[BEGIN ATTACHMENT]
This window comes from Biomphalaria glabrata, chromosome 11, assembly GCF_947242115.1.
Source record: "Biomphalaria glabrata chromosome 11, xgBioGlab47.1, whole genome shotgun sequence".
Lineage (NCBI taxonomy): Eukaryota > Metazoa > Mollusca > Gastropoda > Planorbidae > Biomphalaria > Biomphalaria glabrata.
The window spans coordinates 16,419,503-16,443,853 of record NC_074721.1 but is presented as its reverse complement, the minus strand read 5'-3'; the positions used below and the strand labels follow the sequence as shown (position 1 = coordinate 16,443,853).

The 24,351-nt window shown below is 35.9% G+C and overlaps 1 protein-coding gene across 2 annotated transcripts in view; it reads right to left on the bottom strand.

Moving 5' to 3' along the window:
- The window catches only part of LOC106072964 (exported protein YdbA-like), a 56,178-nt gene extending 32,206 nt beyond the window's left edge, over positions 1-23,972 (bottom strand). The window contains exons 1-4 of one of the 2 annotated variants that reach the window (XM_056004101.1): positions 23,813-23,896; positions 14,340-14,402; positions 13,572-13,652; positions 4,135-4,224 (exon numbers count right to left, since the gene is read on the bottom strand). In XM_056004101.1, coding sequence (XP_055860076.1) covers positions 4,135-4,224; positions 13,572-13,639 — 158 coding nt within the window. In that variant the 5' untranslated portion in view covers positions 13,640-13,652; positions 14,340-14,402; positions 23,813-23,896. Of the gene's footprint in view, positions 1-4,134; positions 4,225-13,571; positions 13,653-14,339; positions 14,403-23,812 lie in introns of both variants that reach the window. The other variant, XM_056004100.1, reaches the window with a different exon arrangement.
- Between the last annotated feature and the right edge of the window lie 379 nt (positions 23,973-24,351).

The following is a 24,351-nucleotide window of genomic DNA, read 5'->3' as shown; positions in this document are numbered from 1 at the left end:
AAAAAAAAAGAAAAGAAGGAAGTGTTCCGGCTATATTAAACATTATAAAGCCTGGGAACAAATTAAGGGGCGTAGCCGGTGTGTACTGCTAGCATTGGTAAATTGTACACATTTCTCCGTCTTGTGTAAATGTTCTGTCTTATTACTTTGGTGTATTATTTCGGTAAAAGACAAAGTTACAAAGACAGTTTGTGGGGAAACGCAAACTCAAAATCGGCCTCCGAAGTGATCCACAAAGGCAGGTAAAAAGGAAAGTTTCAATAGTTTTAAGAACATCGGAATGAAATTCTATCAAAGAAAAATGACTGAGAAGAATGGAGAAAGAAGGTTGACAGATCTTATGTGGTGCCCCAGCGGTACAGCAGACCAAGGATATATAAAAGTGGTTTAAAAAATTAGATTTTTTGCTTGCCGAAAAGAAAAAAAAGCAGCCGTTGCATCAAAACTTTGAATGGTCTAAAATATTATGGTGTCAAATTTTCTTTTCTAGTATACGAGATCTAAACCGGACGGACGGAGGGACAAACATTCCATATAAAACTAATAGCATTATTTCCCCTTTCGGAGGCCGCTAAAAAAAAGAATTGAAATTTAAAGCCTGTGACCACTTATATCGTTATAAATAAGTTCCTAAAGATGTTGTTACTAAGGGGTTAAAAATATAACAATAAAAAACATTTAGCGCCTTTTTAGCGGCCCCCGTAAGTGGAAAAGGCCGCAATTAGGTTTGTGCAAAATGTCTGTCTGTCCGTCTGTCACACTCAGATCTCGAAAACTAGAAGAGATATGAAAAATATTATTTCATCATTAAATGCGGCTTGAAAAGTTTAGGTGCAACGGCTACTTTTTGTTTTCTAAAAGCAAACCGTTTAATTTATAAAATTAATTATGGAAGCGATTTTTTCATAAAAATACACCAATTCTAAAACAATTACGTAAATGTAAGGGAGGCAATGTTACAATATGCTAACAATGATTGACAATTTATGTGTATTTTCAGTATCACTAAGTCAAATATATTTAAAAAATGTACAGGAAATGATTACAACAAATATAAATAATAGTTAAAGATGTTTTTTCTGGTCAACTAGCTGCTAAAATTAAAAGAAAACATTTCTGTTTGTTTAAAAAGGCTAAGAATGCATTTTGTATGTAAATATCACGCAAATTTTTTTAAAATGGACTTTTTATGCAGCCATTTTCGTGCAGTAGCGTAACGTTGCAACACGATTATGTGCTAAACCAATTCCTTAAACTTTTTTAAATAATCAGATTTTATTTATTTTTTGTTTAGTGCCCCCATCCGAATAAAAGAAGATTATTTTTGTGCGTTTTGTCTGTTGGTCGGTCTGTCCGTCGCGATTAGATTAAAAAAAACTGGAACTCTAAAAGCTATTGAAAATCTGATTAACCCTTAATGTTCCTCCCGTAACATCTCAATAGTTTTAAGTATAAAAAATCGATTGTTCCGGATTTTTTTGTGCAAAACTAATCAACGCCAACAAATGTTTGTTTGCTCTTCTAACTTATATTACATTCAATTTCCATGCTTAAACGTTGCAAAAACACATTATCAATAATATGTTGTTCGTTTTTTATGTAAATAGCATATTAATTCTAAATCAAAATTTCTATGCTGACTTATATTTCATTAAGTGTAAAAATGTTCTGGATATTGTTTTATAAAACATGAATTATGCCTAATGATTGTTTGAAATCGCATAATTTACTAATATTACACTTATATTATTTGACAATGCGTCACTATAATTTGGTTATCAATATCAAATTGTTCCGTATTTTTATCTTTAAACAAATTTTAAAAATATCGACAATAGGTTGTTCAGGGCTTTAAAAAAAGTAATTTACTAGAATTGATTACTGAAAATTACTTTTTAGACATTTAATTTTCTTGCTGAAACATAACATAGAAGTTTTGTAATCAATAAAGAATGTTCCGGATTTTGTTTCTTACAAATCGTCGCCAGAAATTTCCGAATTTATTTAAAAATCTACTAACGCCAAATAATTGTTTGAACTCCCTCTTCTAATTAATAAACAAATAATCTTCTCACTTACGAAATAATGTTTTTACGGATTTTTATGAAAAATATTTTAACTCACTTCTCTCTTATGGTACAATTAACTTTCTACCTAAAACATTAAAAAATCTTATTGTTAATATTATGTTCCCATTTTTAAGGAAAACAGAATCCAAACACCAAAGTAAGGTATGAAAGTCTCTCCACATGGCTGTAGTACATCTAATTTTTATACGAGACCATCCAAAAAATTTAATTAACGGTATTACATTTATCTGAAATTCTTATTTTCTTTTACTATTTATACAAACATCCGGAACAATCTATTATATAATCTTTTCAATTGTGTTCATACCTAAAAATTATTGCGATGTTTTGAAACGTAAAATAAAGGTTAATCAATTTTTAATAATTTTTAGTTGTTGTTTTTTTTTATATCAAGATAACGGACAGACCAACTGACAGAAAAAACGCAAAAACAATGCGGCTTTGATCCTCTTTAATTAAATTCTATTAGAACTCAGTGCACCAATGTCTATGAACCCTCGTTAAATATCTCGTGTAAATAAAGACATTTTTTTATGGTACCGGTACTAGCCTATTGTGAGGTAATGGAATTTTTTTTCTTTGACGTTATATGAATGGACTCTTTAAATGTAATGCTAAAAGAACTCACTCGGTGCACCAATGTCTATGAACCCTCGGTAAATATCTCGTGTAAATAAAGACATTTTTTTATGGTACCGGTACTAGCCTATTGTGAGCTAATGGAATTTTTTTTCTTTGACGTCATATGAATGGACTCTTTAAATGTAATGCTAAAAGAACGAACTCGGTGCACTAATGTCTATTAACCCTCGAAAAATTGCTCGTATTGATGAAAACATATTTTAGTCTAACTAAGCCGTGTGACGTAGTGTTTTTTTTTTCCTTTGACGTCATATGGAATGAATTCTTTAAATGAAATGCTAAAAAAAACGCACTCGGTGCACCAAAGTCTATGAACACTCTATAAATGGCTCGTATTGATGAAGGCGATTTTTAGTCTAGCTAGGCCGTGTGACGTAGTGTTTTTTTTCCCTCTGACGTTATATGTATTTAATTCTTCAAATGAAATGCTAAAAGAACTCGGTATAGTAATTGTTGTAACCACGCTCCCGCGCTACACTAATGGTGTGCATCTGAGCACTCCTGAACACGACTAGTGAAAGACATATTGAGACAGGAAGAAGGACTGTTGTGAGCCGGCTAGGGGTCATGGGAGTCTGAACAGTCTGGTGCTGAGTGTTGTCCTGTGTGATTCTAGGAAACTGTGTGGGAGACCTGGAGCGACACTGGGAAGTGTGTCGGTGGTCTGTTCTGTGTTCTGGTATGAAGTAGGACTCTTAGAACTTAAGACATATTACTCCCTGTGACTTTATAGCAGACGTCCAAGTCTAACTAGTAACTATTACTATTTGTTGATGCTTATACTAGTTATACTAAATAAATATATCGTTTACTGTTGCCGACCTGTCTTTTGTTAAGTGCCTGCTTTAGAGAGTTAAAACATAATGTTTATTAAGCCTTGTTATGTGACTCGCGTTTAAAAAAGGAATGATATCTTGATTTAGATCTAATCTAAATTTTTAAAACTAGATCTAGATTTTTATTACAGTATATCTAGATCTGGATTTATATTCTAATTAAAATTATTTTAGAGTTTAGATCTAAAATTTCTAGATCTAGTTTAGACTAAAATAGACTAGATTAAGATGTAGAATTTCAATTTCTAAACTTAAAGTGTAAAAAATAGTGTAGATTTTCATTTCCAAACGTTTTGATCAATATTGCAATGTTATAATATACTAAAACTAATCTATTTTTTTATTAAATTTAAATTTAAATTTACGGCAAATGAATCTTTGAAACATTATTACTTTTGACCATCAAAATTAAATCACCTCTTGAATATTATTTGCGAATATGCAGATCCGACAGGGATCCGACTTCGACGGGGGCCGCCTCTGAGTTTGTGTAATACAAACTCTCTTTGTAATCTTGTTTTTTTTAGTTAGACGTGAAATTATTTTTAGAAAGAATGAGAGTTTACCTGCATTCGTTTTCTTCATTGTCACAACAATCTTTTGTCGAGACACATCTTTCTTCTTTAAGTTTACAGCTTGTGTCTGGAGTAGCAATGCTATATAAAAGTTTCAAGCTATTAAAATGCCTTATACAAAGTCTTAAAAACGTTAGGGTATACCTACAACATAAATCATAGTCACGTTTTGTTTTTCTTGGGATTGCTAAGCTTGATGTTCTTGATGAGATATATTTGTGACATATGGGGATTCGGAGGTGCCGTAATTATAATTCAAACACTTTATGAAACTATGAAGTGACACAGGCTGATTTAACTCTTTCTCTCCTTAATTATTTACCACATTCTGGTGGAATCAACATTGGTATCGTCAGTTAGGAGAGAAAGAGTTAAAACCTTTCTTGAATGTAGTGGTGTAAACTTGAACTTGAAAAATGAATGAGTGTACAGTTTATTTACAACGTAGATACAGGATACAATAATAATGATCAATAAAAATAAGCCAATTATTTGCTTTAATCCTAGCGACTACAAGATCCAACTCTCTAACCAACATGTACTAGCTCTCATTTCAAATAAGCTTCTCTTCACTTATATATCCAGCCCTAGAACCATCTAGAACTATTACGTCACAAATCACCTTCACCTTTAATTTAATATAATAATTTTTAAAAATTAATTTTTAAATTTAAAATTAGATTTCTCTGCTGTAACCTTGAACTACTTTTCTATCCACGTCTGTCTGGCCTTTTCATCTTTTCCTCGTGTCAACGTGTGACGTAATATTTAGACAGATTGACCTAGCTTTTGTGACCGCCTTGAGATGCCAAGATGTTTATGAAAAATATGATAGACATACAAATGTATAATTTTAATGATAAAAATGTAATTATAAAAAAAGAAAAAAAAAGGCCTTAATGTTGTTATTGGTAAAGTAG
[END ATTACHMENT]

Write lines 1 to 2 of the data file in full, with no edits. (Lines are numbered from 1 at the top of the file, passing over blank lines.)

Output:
This window comes from Biomphalaria glabrata, chromosome 11, assembly GCF_947242115.1.
Source record: "Biomphalaria glabrata chromosome 11, xgBioGlab47.1, whole genome shotgun sequence".